Lastly, I believe I have found a loophole in the charter law around management and operations.  I'm still exploring it as both the State Board of Education and the Washington Charter Commission have been somewhat vague in their answers to my queries.  Both have encouraged me to get a lawyer for clarity.  It is baffling that I should have to get a lawyer to get a question answer on a law that not one but two government entities administer.

As well, I have found the term "common school" used in a couple of charter contracts (and it's another oddity that some have it and some don't).  I thought that was made clear in the Washington State's Supreme Court decision - charter schools are NOT common schools.  That's why they can't get General Fund dollars.  An oversight?  Hmmmm.

I'll let you know what I find out. 


CT said…
Not only that, but standards that have not been tested out in a small scale first, and a curriculum written by a small group of people, not all of them experts in the areas in which they were working. Many of the lower grade literature choices were not ones I would consider appropriate for those grade levels. Some have since changed, but it is clear there was not a lot of thought into the developmental aspect of a child's education in some of them. A friend of mine - an English prof - was looking at some of the high school lit choices and remarked that there was a whole lot of representation from dead white men and not a lot from anyone else. I think it is important for the cultural makeup of a region to be represented in some of the literature choices. But then, I've never been a fan nor follower of the standardization mindset, which is probably why my principal dislikes me so much....
Too bad the PTSA equates standardization with equity, or at least puts forth the appearance of believing that. Oh for the dearth of critical thinking and ethics in the legislature, the Ed deformers, and the WSPTA.
Uxo said…
Charter schools are not needed in Seattle. Good management with Local School Councils would be the simplest way for each and every school to improve. The political aspirations of our supt and her desire to privatize would be squashed if each school truly became part of its geographic community. Alternative schools would survive and thrive.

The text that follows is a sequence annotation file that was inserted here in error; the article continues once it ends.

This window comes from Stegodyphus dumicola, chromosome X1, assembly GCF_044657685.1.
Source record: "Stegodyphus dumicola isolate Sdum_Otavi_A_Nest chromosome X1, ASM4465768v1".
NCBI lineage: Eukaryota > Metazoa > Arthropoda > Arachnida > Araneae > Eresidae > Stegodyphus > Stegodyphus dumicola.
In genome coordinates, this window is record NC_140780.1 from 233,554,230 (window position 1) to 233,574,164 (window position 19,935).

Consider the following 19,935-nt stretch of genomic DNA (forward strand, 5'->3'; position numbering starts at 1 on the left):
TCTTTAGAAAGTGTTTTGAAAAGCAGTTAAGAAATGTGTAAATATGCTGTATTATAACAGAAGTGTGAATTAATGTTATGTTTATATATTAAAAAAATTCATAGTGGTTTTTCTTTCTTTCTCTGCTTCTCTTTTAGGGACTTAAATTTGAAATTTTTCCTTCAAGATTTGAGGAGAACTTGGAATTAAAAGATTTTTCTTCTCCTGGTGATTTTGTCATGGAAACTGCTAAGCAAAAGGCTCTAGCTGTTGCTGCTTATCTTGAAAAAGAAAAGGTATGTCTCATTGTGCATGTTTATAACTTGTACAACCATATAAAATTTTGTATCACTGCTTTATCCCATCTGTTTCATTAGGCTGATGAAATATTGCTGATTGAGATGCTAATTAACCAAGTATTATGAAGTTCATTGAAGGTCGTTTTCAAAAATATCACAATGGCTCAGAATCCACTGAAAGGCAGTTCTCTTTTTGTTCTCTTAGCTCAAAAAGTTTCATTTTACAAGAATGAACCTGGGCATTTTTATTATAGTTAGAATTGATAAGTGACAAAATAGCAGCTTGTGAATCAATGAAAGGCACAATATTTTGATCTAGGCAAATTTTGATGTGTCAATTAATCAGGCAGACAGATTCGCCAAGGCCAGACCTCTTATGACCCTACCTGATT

Charters require govt. supervision - some of which comes from the school district (costing the district more in central administration services) and some govt. support comes from the mayor's office doing business with local businesses who get their hands on all sorts of dollars.
Anonymous said…
I'd like to know how charter law varies from state to state, and how much freedom a state has when writing their charter law? I'd also like to know if some states have more successful charters than others and if that is a result of the way they wrote their charter law? And if some states have charters that take their fair share of sped students and others don't? And is that the result of the way their charter laws were written?

Could state law stipulate for example that for the first 3 years they will only allow home grown, non chain charters, that must offer the same amount of sped seats in an inclusion environment as traditional Publics do?

"The political aspirations of our supt and her desire to privatize.."

Who are you talking about? Superintendent Nyland is a man and so is Superintendent Rykdal.

States have absolute freedom in writing charter law except for federal laws for Special Education, ELL, homeless and gifted students as well as following federal regulations on testing, health and safety, etc.

As for who has the most "successful" charter schools, I'd probably say Massachusetts but I don't really know for certain.

I will have another thread on the national landscape as there have been some interesting developments that speak to your questions, daf.

But yes, state law could make such stipulations.
Anonymous said…
Well it's simple really ,

if the law provides then people will build it.

Anonymous said…
Melissa, your info on Willow is outdated. They are not opening this fall. They plan to open next year.

They were also not previously rejected. Their initial opening was delayed by the court decision.

SDD, I got the info on Willow straight from the WA State Charter Commission.

Located in Walla Walla
Will Grow to Serve Grades 6-8
Opening 2017

Seems odd that they would have it wrong.

As for the rejection, I'll check but I distinctly remember being at a Commission meeting where it was rejected and they were encouraged to reapply.

Anonymous said…
No longer. Someone over there reads your site :)


That's the charter school association; I don't pivot off their info but rather the commission. But the Association is where the money is. I'll have to ask.